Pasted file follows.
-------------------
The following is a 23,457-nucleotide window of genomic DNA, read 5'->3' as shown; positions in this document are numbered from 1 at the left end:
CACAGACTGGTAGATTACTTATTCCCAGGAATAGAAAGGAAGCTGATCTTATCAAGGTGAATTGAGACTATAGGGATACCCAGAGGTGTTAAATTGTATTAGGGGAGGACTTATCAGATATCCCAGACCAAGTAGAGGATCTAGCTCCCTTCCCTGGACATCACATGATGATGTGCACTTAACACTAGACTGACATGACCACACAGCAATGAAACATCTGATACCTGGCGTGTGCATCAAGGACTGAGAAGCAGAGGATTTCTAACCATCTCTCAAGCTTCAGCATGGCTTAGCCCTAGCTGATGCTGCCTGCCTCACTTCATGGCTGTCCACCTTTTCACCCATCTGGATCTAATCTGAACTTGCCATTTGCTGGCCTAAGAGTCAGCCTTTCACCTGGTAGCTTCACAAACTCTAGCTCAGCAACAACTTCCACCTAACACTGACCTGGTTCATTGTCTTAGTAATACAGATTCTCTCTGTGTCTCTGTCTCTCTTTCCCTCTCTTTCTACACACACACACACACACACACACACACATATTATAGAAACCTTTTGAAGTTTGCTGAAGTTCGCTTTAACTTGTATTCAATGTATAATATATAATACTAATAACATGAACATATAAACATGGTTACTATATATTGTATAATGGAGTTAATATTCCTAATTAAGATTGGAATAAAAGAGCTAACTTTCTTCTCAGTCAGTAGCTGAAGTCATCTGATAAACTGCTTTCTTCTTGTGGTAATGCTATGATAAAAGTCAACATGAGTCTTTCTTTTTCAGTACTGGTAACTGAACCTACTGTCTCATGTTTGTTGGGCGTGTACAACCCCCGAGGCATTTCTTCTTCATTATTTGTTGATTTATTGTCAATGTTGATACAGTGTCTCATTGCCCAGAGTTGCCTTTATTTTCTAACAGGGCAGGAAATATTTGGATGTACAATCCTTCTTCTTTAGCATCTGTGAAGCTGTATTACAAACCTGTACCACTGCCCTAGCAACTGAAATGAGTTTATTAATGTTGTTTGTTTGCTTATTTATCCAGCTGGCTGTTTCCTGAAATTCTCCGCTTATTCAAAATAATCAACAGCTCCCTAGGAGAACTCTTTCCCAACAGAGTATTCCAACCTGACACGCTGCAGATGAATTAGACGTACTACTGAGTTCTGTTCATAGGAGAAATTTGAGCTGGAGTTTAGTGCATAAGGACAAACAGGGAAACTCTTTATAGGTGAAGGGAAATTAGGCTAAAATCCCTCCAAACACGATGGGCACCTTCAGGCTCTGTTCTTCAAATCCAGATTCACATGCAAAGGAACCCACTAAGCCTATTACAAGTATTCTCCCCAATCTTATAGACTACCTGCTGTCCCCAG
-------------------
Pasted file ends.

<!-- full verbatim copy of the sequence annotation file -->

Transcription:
The following is a 23,457-nucleotide window of genomic DNA, read 5'->3' as shown; positions in this document are numbered from 1 at the left end:
CACAGACTGGTAGATTACTTATTCCCAGGAATAGAAAGGAAGCTGATCTTATCAAGGTGAATTGAGACTATAGGGATACCCAGAGGTGTTAAATTGTATTAGGGGAGGACTTATCAGATATCCCAGACCAAGTAGAGGATCTAGCTCCCTTCCCTGGACATCACATGATGATGTGCACTTAACACTAGACTGACATGACCACACAGCAATGAAACATCTGATACCTGGCGTGTGCATCAAGGACTGAGAAGCAGAGGATTTCTAACCATCTCTCAAGCTTCAGCATGGCTTAGCCCTAGCTGATGCTGCCTGCCTCACTTCATGGCTGTCCACCTTTTCACCCATCTGGATCTAATCTGAACTTGCCATTTGCTGGCCTAAGAGTCAGCCTTTCACCTGGTAGCTTCACAAACTCTAGCTCAGCAACAACTTCCACCTAACACTGACCTGGTTCATTGTCTTAGTAATACAGATTCTCTCTGTGTCTCTGTCTCTCTTTCCCTCTCTTTCTACACACACACACACACACACACACACACATATTATAGAAACCTTTTGAAGTTTGCTGAAGTTCGCTTTAACTTGTATTCAATGTATAATATATAATACTAATAACATGAACATATAAACATGGTTACTATATATTGTATAATGGAGTTAATATTCCTAATTAAGATTGGAATAAAAGAGCTAACTTTCTTCTCAGTCAGTAGCTGAAGTCATCTGATAAACTGCTTTCTTCTTGTGGTAATGCTATGATAAAAGTCAACATGAGTCTTTCTTTTTCAGTACTGGTAACTGAACCTACTGTCTCATGTTTGTTGGGCGTGTACAACCCCCGAGGCATTTCTTCTTCATTATTTGTTGATTTATTGTCAATGTTGATACAGTGTCTCATTGCCCAGAGTTGCCTTTATTTTCTAACAGGGCAGGAAATATTTGGATGTACAATCCTTCTTCTTTAGCATCTGTGAAGCTGTATTACAAACCTGTACCACTGCCCTAGCAACTGAAATGAGTTTATTAATGTTGTTTGTTTGCTTATTTATCCAGCTGGCTGTTTCCTGAAATTCTCCGCTTATTCAAAATAATCAACAGCTCCCTAGGAGAACTCTTTCCCAACAGAGTATTCCAACCTGACACGCTGCAGATGAATTAGACGTACTACTGAGTTCTGTTCATAGGAGAAATTTGAGCTGGAGTTTAGTGCATAAGGACAAACAGGGAAACTCTTTATAGGTGAAGGGAAATTAGGCTAAAATCCCTCCAAACACGATGGGCACCTTCAGGCTCTGTTCTTCAAATCCAGATTCACATGCAAAGGAACCCACTAAGCCTATTACAAGTATTCTCCCCAATCTTATAGACTACCTGCTGTCCCCAG